Video shows Indonesian sub's crew singing happily weeks before tragedy
Indonesian navy working out how to salvage submarine found on seabed on Sunday
BALI A poignant video has emerged showing the crew of a sunken Indonesian submarine singing happily together on board their vessel.
The video, filmed a few weeks before the KRI Nanggala 402 went down with all hands lost, shows some of the 53-strong crew singing Sampai Jumpa, an Indonesian hit whose title means Till We Meet Again.
Submarine commander Heri Oktavian is among those gathered around a seaman strumming an acoustic guitar.
"Even though I'm not ready to be missing you, I'm not ready to live without you," the sailors sang. "I wish all the best for you."
The video was recorded as a farewell for the outgoing commander of the submarine corps, whose successor took up his role last month, Indonesian military spokesman Djawara Whimbo told AFP.
The German-built submarine disappeared early last Wednesday while it was scheduled to do torpedo training exercises off Bali.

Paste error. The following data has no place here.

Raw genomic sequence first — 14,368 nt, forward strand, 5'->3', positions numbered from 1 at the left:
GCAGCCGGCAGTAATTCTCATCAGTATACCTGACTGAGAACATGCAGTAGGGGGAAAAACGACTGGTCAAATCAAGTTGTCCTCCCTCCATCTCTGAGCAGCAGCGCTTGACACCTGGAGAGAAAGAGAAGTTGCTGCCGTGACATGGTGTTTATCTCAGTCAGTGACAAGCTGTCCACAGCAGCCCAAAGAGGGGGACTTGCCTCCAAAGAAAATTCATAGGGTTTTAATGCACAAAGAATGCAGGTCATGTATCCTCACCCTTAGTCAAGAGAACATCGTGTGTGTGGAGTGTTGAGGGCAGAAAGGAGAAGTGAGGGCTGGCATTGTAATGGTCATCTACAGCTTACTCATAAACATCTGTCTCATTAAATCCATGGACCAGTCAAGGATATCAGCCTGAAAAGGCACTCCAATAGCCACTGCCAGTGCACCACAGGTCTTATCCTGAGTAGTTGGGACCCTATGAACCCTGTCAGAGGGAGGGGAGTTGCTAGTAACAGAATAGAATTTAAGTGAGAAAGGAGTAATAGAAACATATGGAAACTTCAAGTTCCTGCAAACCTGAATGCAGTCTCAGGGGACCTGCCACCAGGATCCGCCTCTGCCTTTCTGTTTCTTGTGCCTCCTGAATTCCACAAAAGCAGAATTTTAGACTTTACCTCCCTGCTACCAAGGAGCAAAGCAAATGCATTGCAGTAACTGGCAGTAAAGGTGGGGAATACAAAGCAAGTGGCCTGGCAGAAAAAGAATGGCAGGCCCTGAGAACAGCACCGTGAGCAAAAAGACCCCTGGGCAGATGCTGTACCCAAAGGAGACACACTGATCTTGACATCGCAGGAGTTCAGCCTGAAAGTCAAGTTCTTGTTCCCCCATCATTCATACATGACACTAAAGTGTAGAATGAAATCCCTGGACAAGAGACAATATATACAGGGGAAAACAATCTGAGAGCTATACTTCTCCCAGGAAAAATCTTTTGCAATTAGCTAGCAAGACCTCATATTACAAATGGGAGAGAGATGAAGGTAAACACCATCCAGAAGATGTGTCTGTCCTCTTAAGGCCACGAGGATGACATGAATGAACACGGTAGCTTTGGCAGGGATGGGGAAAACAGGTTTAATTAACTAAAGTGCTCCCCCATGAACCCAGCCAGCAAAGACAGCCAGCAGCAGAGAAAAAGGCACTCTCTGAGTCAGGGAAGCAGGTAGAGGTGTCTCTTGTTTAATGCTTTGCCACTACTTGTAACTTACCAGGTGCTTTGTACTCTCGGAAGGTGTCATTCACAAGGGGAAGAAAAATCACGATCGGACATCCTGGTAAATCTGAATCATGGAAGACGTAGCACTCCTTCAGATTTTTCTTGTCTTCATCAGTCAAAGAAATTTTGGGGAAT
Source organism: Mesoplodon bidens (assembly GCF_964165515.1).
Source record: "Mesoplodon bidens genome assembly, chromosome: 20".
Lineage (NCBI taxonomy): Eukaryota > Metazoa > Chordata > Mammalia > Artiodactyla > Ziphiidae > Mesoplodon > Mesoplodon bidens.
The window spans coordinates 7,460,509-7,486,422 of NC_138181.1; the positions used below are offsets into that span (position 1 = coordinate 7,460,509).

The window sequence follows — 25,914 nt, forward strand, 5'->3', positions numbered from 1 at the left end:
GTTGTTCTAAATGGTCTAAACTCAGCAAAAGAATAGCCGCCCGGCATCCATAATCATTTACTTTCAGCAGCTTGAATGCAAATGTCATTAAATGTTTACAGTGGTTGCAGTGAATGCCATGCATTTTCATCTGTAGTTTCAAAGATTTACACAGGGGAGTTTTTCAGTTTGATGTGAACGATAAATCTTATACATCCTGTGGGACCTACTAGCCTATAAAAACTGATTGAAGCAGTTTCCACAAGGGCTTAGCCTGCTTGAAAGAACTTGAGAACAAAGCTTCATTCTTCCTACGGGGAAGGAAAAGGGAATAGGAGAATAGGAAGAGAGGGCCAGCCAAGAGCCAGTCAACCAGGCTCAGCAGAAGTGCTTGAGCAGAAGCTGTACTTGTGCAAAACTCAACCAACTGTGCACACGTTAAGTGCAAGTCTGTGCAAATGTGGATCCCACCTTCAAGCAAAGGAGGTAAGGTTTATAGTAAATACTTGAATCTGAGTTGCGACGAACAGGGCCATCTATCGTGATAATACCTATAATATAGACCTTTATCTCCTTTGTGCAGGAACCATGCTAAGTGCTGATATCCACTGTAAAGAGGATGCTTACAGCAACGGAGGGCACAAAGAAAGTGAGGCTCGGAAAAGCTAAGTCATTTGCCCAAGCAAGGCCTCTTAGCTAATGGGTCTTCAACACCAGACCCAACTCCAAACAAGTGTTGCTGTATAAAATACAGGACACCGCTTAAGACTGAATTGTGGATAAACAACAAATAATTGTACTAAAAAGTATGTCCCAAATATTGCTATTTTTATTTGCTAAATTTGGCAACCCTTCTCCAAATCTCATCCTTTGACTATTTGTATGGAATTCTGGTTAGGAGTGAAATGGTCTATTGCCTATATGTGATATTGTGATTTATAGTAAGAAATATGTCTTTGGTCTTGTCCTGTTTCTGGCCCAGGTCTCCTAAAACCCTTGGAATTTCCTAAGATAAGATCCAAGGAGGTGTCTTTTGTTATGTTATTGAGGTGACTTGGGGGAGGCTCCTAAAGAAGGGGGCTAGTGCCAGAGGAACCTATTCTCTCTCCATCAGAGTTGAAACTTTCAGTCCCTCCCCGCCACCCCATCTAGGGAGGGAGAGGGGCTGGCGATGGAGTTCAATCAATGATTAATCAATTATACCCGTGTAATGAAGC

The military announced on Sunday it had found the vessel in pieces on the seafloor, 830m below the surface.
Relatives of crew member Gede Kartika congregated at Celukan Bawang on Bali's north coast yesterday. Some carried incense and flowers as they clutched framed photographs of him in his naval uniform. Others rowed out to sea to ceremoniously scatter petals in the water.
"We have already given our son to the government. Now that he has fallen in this operation, we hope the government will return his remains to us after all the official ceremonies," said Mr Wayan Darmanta, the submariner's uncle.
The family of another lost crew member gathered at Banyuwangi, which is home to the naval base on Java island where the submarine was stationed, to pay their respects.
President Joko Widodo pledged the state would fund the education of the dead sailors' children.
The Indonesian navy was yesterday trying to work out how it could salvage the sub. Experts said it would be a daunting task to lift the submarine to the surface from the deep water, and would require specialised salvage equipment.
A navy spokesman said a retrieval operation was being discussed with experts and international bodies.
"We will analyse the underwater pictures and video... (to) decide the technology that will be used," First Admiral Julius Widjojono said. - AFP, REUTERS